Applying these factors here -- the degree to which the invasions are intended, the character of the invasions, the amount of time the invasions will last, and the invasions’ economic impact -- we conclude the environmental activities authorized by the entry order constitute a temporary taking.

1. The degree to which the invasions are intended

A primary factor that distinguishes a taking from a tort or a taking recoverable in inverse condemnation is the degree to which the physical invasions are intended or occur as authorized. A condemnor’s intent to commit an act that is or results in a taking is a significant factor in determining the existence of a temporary taking, and that factor weighs heavily in determining the environmental activities here constitute a taking. “[A] property loss compensable as a taking only results when the government intends to invade a protected property interest or the asserted invasion is the ‘direct, natural, or probable result of an authorized activity and not the incidental or consequential injury inflicted by the action.’ [Citation.]” (Ridge Line, Inc. v. U.S., supra, 346 F.3d at p. 1355.) In contrast, “[a]ccidental, unintended injuries inflicted by governmental actors are treated as torts, not takings.” (Matter of Chicago, Milwaukee, St. Paul & Pacific Railroad Co., supra, 799 F.2d at p. 326.)

In Portsmouth Co. v. United States, supra, 260 U.S. 327, the Supreme Court stated a single, temporary invasion could constitute a taking if the invasion and its consequences were intended and authorized by the government. In that case, the federal government erected a fort along the coast, with guns that had a range over the entire sea front of the claimants’ property. The government also established a fire control station there. The claimants alleged the government had set up the guns with the intent of being

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able to fire projectiles across their land for whatever purpose and whenever it wanted. The high court ruled if that was the government’s intent, the firing of only one shot could establish a taking. Writing for the court, Justice Holmes explained: “If the United States, with the admitted intent to fire across the claimants’ land at will should fire a single shot or put a fire control upon the land, it well might be that the taking of a right would be complete. But even when the intent thus to make use of the claimants’ property is not admitted, while a single act may not be enough, a continuance of them in sufficient number and for a sufficient time may prove it. Every successive trespass adds to the force of the evidence.” (Id. at pp. 329-330.)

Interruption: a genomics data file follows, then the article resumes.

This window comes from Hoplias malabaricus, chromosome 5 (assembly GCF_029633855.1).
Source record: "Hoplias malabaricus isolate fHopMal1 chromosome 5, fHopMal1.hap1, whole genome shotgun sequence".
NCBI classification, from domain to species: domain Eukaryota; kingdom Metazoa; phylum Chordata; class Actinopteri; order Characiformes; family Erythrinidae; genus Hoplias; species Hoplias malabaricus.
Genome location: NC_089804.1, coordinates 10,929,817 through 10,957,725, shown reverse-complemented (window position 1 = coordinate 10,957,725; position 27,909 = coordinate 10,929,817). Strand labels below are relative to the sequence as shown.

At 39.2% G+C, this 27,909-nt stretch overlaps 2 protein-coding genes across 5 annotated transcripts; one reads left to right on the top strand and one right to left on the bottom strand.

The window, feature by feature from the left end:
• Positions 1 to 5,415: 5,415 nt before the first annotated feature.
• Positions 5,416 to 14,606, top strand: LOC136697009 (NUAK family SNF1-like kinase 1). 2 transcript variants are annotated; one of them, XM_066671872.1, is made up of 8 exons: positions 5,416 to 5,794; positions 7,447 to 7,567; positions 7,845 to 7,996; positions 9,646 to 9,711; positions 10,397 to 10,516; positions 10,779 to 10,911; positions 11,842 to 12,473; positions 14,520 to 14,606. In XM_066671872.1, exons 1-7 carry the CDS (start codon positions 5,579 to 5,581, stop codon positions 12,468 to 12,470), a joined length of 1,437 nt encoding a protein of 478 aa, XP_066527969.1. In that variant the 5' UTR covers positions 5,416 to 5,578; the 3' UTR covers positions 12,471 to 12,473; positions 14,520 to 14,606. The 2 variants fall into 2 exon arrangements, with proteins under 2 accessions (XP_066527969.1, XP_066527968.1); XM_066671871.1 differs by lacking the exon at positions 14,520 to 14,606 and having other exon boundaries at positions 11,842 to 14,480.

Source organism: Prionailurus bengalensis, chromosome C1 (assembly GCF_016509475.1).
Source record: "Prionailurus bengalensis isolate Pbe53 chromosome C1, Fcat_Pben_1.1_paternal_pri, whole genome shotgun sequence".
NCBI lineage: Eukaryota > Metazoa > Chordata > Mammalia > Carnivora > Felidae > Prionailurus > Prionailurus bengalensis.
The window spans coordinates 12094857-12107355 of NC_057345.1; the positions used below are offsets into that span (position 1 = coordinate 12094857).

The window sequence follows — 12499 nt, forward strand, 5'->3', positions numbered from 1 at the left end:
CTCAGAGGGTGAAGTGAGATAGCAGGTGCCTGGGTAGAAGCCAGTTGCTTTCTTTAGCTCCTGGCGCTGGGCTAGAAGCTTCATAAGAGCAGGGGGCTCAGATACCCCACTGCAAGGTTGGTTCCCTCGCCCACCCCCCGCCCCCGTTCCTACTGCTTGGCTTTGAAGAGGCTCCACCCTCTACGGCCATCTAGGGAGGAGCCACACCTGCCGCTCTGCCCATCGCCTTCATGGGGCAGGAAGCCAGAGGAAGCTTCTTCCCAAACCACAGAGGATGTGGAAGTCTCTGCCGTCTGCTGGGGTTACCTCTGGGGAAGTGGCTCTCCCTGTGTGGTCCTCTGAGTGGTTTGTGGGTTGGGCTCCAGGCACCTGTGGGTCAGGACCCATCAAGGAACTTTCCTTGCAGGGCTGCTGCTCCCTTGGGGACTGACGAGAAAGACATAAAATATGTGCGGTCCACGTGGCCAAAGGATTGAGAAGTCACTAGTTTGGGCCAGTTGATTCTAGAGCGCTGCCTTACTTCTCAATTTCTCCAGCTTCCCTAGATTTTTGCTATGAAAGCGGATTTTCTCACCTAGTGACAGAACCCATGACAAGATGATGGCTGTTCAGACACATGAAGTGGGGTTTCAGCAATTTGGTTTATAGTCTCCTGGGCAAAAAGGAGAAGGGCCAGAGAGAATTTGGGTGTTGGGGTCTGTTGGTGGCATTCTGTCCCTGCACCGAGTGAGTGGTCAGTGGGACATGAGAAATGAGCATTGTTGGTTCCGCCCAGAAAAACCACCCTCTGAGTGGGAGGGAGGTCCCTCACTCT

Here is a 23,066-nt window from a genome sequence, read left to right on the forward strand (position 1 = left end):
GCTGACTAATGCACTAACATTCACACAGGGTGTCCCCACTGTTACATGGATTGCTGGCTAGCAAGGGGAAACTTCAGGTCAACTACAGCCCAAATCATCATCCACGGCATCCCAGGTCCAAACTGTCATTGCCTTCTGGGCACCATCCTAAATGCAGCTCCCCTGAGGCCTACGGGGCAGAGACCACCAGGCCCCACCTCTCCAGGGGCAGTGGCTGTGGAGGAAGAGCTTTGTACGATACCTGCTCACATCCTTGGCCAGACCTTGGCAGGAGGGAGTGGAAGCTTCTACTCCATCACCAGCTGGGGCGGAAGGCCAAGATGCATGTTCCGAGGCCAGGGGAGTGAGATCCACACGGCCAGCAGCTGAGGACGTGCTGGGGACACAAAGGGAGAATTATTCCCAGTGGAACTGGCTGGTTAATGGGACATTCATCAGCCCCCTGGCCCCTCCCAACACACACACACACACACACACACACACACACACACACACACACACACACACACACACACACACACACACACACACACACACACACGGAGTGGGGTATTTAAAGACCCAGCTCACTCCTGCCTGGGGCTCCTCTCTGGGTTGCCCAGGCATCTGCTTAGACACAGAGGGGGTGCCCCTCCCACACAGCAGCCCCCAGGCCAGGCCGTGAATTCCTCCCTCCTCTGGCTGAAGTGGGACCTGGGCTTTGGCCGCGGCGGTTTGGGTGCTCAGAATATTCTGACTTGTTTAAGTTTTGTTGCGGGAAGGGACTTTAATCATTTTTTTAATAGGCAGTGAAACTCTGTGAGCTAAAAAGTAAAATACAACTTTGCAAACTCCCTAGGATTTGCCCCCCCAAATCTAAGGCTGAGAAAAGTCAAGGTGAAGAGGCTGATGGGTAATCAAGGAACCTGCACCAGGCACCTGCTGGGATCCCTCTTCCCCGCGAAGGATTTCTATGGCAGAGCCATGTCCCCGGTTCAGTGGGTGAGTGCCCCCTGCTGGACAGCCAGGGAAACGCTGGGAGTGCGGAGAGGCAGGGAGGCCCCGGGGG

Here, the State intends to invade the landowners’ properties and to perform authorized activities. The invasions are the foreseeable result of authorized government action. These invasions will happen not just once, but are intended to occur up to 66 days over a one year period by as many as eight people at a time per owner. This is a significant intentional invasion of private property.

2. The character of the invasions

Temporary invasions can be either physical entries onto property, or can result from the temporary regulation of the property’s use. As between those two, “a physical invasion is a government intrusion of an unusually serious character.” (Loretto, supra, 458 U.S. at p. 433, fn. omitted.) The environmental activities are a physical invasion. Although they are not a permanent invasion like the geological activities, they nonetheless involve intentionally and physically entering onto and using a landowner’s property. At a minimum, by entering onto the properties to conduct the environmental activities, the State appropriates to itself a blanket right of access for a period of time for up to one year, similar to a temporary easement, and in doing so defeats the landowner’s right to exclude others.

“The Government does not have the right to declare itself a co-tenant-in-possession with a property owner. Among a citizen’s -- including a property owner’s -- most cherished rights is the right to be let alone. (Olmstead v. United States (1928) 277 U.S. 438, 478 [72 L.Ed. 944, 48 S.Ct. 564] (Brandeis, J., dissenting); see generally Warren & Brandeis, The Right to Privacy, 4 Harv.L.Rev. 193 (1890).)